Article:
I spent my winter holiday in Iceland – the place I’d been dreaming of for the better part of decade. With new year’s eve approaching, I stocked up on cold-weather gear, packed a minimal photo-configuration, and set off for the frosty shores of the North Atlantic Ocean.

We set up base in Reykjavik, where the capital’s crowning jewel is Hallgrímskirkja – a brutalist spaceship of a church that’s visible from miles away.

It greeted us everywhere we went, accordion wings peeking around corners, steeple waving across city blocks. Even the bright crucifix seemed to wink from its 74.5-metre perch.

As I walked to the centre across frozen lake Tjörnin for the first time, the peculiar peak over the skyline let me know I was getting close.

If you find yourself here, allow me to suggest Hallgrímskirkja be your first stop. It’s the tallest building in town and, in addition to being a functional Lutheran church, moonlights as an observation tower.

There is (literally) no better place to get your bearings and take in the surroundings, especially on a clear winter day.

I should add: on a clear winter day, expect A Serious Chill up here – dressing for below zero temperatures is essential to focus on pearlescent skies and misty horizons rather than one’s frozen extremities.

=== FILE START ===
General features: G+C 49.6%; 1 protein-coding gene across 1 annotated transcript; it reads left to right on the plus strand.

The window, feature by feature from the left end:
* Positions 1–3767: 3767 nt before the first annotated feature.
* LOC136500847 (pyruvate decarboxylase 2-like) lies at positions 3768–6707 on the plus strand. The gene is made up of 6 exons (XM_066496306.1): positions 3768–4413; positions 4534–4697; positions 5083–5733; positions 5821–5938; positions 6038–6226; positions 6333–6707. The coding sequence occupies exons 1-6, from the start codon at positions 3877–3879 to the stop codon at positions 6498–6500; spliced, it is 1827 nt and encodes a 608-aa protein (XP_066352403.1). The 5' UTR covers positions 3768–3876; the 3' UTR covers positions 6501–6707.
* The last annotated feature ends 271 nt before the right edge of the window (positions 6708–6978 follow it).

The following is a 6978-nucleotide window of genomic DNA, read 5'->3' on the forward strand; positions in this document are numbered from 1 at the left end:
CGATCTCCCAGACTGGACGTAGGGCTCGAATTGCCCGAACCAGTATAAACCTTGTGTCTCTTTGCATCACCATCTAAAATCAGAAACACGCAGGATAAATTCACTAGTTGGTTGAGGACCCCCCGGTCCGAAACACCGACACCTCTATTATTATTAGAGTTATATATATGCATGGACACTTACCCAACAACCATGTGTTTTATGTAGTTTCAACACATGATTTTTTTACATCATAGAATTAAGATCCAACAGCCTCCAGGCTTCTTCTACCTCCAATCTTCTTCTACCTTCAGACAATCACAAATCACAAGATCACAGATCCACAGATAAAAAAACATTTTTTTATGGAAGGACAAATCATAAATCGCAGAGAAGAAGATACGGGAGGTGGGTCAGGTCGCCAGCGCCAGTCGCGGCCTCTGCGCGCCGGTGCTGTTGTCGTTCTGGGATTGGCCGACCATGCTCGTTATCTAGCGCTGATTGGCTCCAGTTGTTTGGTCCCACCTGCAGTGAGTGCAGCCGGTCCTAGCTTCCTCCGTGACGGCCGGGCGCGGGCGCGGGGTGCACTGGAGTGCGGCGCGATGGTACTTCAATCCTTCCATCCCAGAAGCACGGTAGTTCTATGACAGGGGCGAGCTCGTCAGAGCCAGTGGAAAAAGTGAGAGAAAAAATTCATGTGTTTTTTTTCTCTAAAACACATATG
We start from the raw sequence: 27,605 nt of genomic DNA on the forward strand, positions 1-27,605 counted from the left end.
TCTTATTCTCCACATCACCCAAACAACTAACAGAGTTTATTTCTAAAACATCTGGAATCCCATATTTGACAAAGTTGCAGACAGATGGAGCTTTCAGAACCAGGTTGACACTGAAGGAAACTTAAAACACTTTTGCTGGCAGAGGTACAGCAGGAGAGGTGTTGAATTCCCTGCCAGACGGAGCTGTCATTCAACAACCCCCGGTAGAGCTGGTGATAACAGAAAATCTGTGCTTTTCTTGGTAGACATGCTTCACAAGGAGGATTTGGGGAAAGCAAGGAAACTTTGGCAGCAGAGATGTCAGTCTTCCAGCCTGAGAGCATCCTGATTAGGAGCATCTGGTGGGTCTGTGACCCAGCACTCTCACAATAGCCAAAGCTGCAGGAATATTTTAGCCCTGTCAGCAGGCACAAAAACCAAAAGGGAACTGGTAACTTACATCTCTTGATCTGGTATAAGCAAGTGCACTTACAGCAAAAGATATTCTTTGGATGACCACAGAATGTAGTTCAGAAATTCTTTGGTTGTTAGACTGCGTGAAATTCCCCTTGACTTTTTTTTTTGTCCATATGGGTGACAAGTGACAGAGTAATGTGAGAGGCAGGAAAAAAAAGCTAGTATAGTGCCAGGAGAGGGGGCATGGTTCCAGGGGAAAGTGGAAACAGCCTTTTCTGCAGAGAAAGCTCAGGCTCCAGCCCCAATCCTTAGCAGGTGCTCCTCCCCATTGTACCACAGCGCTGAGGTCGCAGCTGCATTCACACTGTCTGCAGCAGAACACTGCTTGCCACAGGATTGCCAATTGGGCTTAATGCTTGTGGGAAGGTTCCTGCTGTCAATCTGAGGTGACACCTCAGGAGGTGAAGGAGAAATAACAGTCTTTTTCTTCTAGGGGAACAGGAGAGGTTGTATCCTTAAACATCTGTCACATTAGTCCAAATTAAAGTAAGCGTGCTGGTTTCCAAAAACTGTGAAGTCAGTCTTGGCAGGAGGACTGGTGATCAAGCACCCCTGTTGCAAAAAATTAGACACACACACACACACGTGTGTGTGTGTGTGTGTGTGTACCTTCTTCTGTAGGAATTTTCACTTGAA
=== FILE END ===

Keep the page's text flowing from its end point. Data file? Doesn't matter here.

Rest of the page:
A 360-degree view of snowy mountains, clear water, and the city, still growing as it stretches across Faxa Bay, awaits those willing to brave a little ice wind as tribute.

The church itself is marvellous, as well, though I can’t speak for the interior – there was a private wedding on the day of my visit.

Built over 41 years, it was inspired by the Icelandic landscape, particularly basalt columns that form when lava cools into distinctive polygonal patterns.

Look up Reynisfjara for an example of these unusual natural formations.

And while I doubt Guðjón Samúelsson intended Hallgrímskirkja to resemble a rocket, that’s exactly what I see, waiting for a signal on its hilltop launch pad.

More from Iceland coming soon,